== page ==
Review of Child’s Responsibility to For a Pay Parent’s Nursing Care

Will a Child Have To Pay For Mom’s or Dad’s Long Term Care Costs?

Ever since the 2012 PA case, Health Care & Retirement Corporation of America v. Pittas (Pa. Super. Ct., No. 536 EDA 2011, May 7, 2012), was decided and a son was found to be personally responsible for paying his mother’s unpaid nursing home expense, children have become increasingly concerned that they might have to pay for their parents’ nursing care costs.  You can read an earlier Elder Law Solutions article outlining the Pittas case facts and analysis.

This filial support issue is not to be taken lightly and every one should be concerned about the consequences if their parent is in need of long term care.  The care cost can be exorbitant and therefore could have a crippling impact on a child forced to be economically responsible.

There was a recent decision in Montana, which is a filial support state, that gives us some level of guidance and hope that not all children will have to pay their parents’ nursing home bills.  Again, this is a Montana case and therefore not controlling in Pennsylvania.  It does give us some guidance on how a case might be reviewed in PA.

The Case Review:

Son in Filial Support State Not Personally Liable for Mother’s Nursing Home Care Expense

In a case argued in a trial court in Montana, a state with a filial support statute, the nursing care facility sued a son to collect his mother’s outstanding care bills.   A summary judgment in favor of the son of the nursing home resident was enered.  Heritage Place, Inc. v. Jerry A. Jarrell (Mont. Dist. Ct., 11th Dist., No. DV-11-430(D), July 2, 2013).

Jerry Jarrell’s mother, Dena Mae Jarrell, received care from Heritage Place, a nursing home.  Mr. Jarrell, acting under a durable power of attorney, signed all of the admissions paperwork on his mother’s behalf, including a contract stating that “The Agent is not a guarantor of the Resident’s obligation to the Facility.”  When Ms. Jarrell passed away, Heritage Place sued Mr. Jarrell, alleging that as his mother’s attorney-in-fact, Mr. Jarrell had a duty to pay Ms. Jarrell’s debts, that he had made oral promises to pay the debt, and that he was liable for the debt under Montana’s filial support statute.

Mr. Jarrell filed a motion for summary judgment claiming that he was only acting as his mother’s agent and was not personally liable for his mother’s debt.  He also argued that both Montana and federal law prohibited nursing homes from forcing relatives to guarantee residents’ debts as a condition of admission.  Finally, Mr. Jarrell argued, inter alia, that the statutory bases for the argument that children have a duty to maintain their indigent parents are preempted in this case by the state and federal prohibition on guarantees of nursing home debt.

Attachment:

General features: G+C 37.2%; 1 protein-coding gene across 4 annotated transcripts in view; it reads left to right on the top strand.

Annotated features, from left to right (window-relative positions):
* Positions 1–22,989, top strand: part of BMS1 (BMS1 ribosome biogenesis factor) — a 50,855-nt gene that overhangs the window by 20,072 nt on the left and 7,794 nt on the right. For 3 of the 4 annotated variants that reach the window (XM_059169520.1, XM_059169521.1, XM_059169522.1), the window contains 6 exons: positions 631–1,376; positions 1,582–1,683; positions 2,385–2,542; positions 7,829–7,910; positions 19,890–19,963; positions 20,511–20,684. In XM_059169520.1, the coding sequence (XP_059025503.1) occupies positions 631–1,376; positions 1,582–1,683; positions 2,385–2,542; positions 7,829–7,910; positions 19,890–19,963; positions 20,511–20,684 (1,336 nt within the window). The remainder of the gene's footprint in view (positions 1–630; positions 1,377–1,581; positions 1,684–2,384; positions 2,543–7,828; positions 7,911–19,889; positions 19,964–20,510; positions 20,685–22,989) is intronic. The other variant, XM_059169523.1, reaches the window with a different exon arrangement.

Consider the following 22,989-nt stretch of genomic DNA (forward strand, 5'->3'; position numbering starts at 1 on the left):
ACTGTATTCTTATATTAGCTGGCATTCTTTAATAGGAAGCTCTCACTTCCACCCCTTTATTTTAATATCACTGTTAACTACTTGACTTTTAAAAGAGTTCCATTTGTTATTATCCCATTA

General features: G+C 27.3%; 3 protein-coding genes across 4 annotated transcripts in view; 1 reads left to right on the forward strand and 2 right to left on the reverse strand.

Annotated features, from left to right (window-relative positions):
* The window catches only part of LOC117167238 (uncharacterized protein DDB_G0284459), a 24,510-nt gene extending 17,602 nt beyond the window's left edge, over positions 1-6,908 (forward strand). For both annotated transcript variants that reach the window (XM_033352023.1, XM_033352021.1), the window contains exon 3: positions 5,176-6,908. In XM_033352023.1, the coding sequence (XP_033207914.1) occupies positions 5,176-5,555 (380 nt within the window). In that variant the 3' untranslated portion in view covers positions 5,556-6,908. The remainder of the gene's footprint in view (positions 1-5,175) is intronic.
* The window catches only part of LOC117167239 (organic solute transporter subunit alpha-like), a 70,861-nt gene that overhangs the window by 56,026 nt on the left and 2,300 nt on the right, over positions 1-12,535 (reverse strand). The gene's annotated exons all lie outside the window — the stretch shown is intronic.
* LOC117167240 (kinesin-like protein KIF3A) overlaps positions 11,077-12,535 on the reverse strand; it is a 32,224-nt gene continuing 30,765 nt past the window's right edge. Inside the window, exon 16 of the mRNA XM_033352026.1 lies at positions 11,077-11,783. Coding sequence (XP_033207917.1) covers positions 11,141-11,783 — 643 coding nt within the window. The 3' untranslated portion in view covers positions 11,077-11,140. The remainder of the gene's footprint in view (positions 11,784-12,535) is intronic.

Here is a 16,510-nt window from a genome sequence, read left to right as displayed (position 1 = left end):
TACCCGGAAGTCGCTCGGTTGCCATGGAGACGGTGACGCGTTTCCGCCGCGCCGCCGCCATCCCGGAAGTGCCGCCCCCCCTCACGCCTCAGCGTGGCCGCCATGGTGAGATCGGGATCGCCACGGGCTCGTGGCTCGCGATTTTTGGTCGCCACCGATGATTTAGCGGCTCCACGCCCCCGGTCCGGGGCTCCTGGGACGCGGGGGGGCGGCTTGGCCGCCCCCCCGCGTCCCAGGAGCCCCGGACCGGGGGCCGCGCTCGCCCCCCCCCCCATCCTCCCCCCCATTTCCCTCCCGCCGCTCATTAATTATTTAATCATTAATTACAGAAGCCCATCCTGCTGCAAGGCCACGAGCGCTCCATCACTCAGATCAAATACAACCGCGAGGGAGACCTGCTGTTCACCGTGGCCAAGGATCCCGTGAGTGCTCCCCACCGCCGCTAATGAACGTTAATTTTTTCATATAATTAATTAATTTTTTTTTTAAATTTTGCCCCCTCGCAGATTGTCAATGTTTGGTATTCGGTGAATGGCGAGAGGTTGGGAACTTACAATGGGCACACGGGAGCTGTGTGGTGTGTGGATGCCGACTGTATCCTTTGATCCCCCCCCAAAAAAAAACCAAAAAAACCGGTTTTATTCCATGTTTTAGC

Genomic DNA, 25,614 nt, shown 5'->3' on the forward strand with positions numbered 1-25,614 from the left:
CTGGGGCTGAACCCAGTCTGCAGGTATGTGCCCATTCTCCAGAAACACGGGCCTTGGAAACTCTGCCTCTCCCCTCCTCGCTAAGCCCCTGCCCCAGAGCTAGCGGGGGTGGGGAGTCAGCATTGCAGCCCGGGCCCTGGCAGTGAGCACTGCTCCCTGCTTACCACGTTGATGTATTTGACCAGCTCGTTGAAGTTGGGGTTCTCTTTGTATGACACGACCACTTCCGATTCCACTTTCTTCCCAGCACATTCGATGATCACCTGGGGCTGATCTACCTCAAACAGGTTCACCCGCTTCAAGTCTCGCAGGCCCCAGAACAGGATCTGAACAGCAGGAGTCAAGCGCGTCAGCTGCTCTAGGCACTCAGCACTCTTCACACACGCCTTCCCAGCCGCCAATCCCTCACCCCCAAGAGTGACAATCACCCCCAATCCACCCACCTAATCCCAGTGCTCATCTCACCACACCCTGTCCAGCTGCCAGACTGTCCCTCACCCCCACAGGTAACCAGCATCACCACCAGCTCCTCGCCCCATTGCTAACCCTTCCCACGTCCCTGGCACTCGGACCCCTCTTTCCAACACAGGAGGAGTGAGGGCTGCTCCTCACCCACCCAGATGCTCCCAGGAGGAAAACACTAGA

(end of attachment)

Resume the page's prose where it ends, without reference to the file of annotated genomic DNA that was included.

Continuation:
The Eleventh Judicial District Court of Montana grants Mr. Jarrell’s motion for summary judgment.  The court finds that “[i]t is undisputed that Jerry indicated in the Admissions Agreement that he was not a voluntary guarantor but was an agent/responsible party.  As such, he ‘[was] not a guarantor of the Resident’s obligation to the Facility.’ . . . Montana and federal law clearly bar nursing homes from requiring a third party, like Jerry, to guarantee payment as condition for either the admission or continued stay of a patient. . . The specific prohibitions on nursing homes soliciting payment from third parties accordingly trump the more general language of [the filial support statute].”

For the full text of this decision, click here.

The Jarrell case is a good result for those concerned about possible filial responsibility.  From a practical perspective, the case outlines that children must take steps to protect themselves from personal liability.  Children acting as Agents under a POA should never sign to accept economic responsibility for anything, let alone nursing home care costs.  In fact, they should go out of their way to have the care facility sign something that says that the Agent/child IS NOT personally liable.  Obviously, children do not want the economic responsibility of having to pay for Mom or Dad’s care, but they also do not want to have to fight a legal battle to protect themselves.  As we all know, legal battles can be expensive and lengthy even if you win.

For more information regarding Elder Law and Estate Planning in Pennsylvania, please contact Douglas L. Kaune, esquire at 610 933 8069 or email him at Unruh, Turner, Burke & Frees, P.C. is a full service law firm which has three convenient office locations in Phoenixville,
West Chester and Paoli, Pennsylvania.  The firm primarily services clients in Chester, Montgomery, Delaware, Philadelphia, Bucks and Berks Counties,
but can represent clients throughout Pennsylvania.